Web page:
U.S. military proposes plan to help school transitions

Filed under: Day Care & Education

Growing up, I lived in the same house in the same city and went to school with the same people from kindergarten to high school graduation. Because the schools were lined up next to each other, I didn't even have to worry about changing the path on which I rode my bike. It was stable, if a little boring.

Kids of military personnel face the opposite problem. With an average of six to nine moves during their educational careers, military brats face significant logistical challenges. Requirements vary based on state, county and district regulations. Navigating the red tape can leave kids stuck repeating classes they don't need in order to check off a box. One teenager who moved from California to Maryland during high school got stuck taking badminton and repeating state history courses instead of the advanced placement science and math classes he'd hoped for, simply because of graduation requirements.

A new proposal from the Pentagon aims to reduce these complications. States are being asked to adopt practices that would smooth the process for families, such as accepting temporary transcripts until permanent records are transferred, giving a grace period for updating immunizations, and minimizing the repetition of state-specific history courses and exit exams.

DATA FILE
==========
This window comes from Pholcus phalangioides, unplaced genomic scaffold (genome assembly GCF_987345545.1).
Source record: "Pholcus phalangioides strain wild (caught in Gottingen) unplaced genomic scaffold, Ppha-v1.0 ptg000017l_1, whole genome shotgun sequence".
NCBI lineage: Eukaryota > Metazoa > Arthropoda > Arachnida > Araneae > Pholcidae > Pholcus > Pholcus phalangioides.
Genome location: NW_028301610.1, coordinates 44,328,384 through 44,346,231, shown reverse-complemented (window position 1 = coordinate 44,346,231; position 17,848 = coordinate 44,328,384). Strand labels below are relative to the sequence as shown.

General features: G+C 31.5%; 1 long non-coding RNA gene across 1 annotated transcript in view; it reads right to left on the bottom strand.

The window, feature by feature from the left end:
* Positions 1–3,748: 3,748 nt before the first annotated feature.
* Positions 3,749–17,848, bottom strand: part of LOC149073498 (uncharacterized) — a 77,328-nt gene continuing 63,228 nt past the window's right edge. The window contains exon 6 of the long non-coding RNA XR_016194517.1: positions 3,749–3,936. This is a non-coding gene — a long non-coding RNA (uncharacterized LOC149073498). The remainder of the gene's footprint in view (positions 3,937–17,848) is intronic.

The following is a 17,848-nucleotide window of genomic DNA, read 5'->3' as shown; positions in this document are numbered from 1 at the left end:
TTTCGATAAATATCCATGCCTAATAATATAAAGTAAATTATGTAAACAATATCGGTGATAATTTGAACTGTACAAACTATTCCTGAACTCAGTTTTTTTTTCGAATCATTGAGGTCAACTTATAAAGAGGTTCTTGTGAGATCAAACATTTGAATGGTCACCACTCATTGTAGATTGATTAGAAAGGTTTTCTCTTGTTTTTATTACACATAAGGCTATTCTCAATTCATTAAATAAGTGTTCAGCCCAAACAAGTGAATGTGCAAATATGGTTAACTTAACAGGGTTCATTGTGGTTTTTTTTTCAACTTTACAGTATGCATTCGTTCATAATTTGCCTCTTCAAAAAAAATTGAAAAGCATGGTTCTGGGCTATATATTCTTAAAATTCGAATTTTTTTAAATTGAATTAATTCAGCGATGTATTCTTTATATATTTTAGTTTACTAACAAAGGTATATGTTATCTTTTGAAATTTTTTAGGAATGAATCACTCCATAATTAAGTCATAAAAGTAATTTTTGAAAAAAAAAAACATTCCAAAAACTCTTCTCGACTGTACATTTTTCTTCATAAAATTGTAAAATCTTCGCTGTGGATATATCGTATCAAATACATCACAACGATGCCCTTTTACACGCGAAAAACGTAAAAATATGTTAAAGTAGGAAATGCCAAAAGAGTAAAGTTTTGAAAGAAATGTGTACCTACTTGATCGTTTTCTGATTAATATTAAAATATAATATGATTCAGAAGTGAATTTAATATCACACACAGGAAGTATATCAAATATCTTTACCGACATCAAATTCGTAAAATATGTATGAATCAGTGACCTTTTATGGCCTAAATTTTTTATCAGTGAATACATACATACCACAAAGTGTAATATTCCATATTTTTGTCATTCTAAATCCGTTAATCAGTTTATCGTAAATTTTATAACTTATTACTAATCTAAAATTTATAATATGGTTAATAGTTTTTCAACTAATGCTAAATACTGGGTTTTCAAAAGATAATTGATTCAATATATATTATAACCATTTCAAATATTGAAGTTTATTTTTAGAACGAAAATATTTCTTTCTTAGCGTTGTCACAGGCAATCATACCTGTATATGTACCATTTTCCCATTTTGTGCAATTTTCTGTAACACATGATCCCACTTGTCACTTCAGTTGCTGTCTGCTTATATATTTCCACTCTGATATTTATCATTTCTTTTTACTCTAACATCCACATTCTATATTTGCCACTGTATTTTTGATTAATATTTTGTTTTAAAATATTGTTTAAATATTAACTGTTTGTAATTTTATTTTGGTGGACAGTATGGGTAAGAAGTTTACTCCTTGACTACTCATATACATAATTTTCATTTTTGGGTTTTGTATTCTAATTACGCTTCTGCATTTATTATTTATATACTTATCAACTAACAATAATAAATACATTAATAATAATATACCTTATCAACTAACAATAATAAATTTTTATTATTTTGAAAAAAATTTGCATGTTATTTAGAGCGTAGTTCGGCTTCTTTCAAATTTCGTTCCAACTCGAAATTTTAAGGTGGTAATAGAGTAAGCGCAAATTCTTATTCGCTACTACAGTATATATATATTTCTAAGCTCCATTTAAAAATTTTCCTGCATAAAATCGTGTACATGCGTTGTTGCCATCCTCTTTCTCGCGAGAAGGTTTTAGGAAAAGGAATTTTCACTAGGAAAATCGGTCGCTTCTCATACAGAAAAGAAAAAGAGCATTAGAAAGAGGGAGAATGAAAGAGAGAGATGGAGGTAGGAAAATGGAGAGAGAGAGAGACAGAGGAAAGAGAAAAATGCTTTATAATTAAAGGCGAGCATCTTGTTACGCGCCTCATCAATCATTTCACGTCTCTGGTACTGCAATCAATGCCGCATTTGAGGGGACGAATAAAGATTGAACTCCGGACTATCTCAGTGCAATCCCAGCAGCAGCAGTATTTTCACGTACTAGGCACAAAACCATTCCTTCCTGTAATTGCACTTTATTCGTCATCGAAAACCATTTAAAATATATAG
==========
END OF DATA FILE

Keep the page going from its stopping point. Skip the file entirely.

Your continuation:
This isn't just about the U.S. military being nice: the challenges of uprooting families are one of the big reasons member of the armed forces leave active duty. Keep the kids happy, and you just might keep their parents enlisted.

The agreement will take effect after 10 states approve it, and at least 24 state legislatures currently are considering some version of the proposal.

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Start by teaching him that it is safe to do so.